Sadr ad-Din Dashtaki

From Wikipedia, the free encyclopedia
Jump to navigation Jump to search

Sayyid Sadr Al-Din Dashtaki or Sayyed Sanad was an Iranian Shia philosopher and theologian. He counts as the founder of the Shiraz school of philosophy.[1]

Birth[edit]

Sadr Al din was born in Dashtah, a region near Shiraz.[1] His complete name was Sayyid Muhammad b. Mansur Al Husayni Al Dashtaki. He was born in Shiraz on second of 829/19 June.[2] He counted as the first in the Dastaki family who confessed apparently to shiism sect. According to Pourjavady,It seems that he was a Zaydi.[3] He also challenged with Jalāl-al-Dīn Davānī on the legality of Shia.[4]

Education[edit]

Dashtaki was educated along with his cousin and learned Arabic literature and Islamic law with him. He studied rational sciences with Qawam Al Din Al-Kurbali. Kurbali had an important role in introducing Sadr Al-Din to Philosophical discussion, as did Sayyid Muslim Farsi, who was the teacher of Sadr Al-Din in logic and philosophy. Sadr Al Din was also involved in building the houses.[3]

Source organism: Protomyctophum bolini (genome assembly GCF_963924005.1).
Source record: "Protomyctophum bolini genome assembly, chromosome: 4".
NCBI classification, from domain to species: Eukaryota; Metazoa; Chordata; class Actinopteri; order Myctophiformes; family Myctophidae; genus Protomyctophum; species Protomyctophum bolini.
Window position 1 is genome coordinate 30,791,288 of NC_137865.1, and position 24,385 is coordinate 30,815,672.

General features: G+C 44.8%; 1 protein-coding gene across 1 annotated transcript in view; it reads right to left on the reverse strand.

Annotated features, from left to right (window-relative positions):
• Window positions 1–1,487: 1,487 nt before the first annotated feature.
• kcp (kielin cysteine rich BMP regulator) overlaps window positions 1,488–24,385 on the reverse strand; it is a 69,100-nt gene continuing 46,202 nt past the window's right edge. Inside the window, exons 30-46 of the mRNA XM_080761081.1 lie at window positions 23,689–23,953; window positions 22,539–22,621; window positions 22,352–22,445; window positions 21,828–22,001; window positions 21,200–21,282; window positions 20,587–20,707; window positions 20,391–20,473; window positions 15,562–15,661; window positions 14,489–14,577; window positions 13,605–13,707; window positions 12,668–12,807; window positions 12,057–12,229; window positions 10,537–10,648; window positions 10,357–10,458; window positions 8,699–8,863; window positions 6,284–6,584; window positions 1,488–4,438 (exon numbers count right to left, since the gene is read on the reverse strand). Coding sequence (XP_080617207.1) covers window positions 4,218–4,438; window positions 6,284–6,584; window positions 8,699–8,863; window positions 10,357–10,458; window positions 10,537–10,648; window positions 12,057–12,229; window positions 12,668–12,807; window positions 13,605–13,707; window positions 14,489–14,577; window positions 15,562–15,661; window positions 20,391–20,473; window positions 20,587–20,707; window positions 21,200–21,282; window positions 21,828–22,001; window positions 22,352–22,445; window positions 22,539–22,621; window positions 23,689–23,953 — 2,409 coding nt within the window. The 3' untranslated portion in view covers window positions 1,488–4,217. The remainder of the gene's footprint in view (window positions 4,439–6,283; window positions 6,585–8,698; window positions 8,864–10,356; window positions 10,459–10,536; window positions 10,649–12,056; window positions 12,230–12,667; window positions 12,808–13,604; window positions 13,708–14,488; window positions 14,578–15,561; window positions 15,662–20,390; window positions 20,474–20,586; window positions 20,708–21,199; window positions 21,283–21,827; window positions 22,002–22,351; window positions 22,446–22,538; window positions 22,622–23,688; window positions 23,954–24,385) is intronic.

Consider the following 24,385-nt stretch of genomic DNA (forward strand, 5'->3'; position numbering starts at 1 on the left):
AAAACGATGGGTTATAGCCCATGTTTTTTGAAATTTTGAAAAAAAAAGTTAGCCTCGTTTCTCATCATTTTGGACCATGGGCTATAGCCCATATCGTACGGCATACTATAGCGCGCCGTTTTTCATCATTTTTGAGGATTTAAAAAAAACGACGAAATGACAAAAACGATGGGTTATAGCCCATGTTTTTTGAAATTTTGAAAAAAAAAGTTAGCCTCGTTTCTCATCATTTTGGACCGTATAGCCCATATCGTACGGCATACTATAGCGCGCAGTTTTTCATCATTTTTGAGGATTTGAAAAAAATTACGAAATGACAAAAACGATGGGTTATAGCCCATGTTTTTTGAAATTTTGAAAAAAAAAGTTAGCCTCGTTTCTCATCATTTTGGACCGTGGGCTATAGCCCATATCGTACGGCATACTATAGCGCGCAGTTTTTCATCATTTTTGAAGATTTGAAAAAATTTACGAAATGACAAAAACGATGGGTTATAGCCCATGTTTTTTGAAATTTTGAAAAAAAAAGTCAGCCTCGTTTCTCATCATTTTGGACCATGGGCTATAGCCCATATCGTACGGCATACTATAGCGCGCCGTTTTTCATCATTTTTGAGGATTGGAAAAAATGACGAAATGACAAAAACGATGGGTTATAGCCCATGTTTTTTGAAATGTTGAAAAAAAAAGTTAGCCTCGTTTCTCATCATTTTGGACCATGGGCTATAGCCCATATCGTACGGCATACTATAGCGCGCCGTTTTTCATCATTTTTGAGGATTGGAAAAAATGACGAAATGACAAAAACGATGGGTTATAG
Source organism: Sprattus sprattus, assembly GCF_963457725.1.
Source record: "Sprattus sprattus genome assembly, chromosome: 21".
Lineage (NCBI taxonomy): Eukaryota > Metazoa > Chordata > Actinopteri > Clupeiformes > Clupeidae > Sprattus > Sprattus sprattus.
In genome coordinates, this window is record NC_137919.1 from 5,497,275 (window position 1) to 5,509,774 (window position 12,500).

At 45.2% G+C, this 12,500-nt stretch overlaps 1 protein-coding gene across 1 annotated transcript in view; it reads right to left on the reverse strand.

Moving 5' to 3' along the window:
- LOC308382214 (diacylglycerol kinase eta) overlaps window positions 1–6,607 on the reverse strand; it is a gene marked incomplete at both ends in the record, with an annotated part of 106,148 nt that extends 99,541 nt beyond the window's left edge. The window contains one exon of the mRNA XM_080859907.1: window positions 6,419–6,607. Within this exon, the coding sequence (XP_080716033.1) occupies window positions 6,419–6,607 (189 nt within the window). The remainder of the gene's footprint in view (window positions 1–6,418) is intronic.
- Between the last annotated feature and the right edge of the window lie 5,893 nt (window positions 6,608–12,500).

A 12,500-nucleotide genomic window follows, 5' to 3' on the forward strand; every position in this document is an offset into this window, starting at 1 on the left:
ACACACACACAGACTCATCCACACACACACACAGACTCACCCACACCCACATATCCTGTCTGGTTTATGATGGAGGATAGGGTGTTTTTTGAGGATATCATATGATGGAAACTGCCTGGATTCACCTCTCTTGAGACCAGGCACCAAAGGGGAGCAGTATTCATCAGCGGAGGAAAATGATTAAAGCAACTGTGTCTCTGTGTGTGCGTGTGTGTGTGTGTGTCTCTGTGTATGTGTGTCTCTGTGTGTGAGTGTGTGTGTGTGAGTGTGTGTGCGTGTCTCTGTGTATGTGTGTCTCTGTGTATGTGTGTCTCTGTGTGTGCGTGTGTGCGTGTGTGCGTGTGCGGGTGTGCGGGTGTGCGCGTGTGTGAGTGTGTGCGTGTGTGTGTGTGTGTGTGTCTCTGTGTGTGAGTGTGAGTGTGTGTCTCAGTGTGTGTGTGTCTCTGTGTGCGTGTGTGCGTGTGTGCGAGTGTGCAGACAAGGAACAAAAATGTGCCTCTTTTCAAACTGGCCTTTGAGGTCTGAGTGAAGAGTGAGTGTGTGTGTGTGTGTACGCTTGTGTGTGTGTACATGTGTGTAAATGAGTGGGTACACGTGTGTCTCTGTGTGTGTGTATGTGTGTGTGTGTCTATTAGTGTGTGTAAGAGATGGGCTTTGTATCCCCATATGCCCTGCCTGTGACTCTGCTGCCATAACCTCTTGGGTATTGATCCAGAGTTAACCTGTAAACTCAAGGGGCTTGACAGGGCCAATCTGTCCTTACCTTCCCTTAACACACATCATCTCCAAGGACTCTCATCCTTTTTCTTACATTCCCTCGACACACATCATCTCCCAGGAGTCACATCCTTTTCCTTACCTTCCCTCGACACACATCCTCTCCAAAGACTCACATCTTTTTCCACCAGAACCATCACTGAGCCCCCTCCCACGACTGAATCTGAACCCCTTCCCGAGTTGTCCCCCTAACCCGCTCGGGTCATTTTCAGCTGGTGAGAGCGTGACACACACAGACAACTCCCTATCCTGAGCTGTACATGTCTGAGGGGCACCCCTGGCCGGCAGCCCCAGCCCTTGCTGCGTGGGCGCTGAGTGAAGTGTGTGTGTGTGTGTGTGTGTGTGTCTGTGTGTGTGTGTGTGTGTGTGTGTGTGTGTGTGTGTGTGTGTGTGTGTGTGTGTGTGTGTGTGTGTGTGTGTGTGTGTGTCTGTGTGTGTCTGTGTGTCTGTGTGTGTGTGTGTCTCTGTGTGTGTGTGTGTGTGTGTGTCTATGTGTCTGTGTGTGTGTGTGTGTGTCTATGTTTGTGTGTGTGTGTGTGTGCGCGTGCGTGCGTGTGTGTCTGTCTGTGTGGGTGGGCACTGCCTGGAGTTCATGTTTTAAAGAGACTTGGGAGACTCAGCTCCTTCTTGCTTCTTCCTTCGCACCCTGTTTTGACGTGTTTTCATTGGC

Mansuriyyah Madrasah[edit]

Sadr Al-Din built a madrasah and called it Mansuriyyah, the name of his son. This Madrasah is still active in the center of Shiraz, according to Kakaei.[5]

Works[edit]

  • Jawaher namah on gemmology
  • glosses on Qutb Al Din Razi's commentary on Katibi Qazavini's Shamsiyyah
  • glosses on Qutb Al Din Razi's commentary Siraj Al Din Urmawi's Matali Al Anwar
  • glosses on Qushji's commentary on Tajrīd al-iʿtiqād[5]
  • a treatise on proving the existence of God and his attributes( Risalah fi Ithbat al Wajib and Sifatihi)[6]

Death[edit]

Sadr Al Din led a rebellion against the Ruler of Shiraz and was killed by a group of Turkmans on order of Ruler Qasem Bey. He died on 17 Ramadan 903/9 May 1498.[6]

References[edit]

  1. ^ a b (Nasr 2006, p. 195)
  2. ^ (Pourjavadi 2011, pp. 16–17)
  3. ^ a b (Pourjavadi 2011, p. 17)
  4. ^ "QĀŻI SAʿID QOMI". iranicaonline.org.
  5. ^ a b (Pourjavadi 2011, p. 18)
  6. ^ a b (Pourjavadi 2011, p. 19)

Related Readings[edit]

Bdaiwi, Ahab, "Some Remarks on the Confessional Identity of the Philosophers of Shiraz: Sadr al-Dîn Dashtakî (d. 903/1498) and his Students Mullâ Shams al-Dîn Khafrî (942/1535) and Najm al-Dîn Mahmûd Nayrîzî (948/1541),“ Ishraq 5 (2014): 61-85.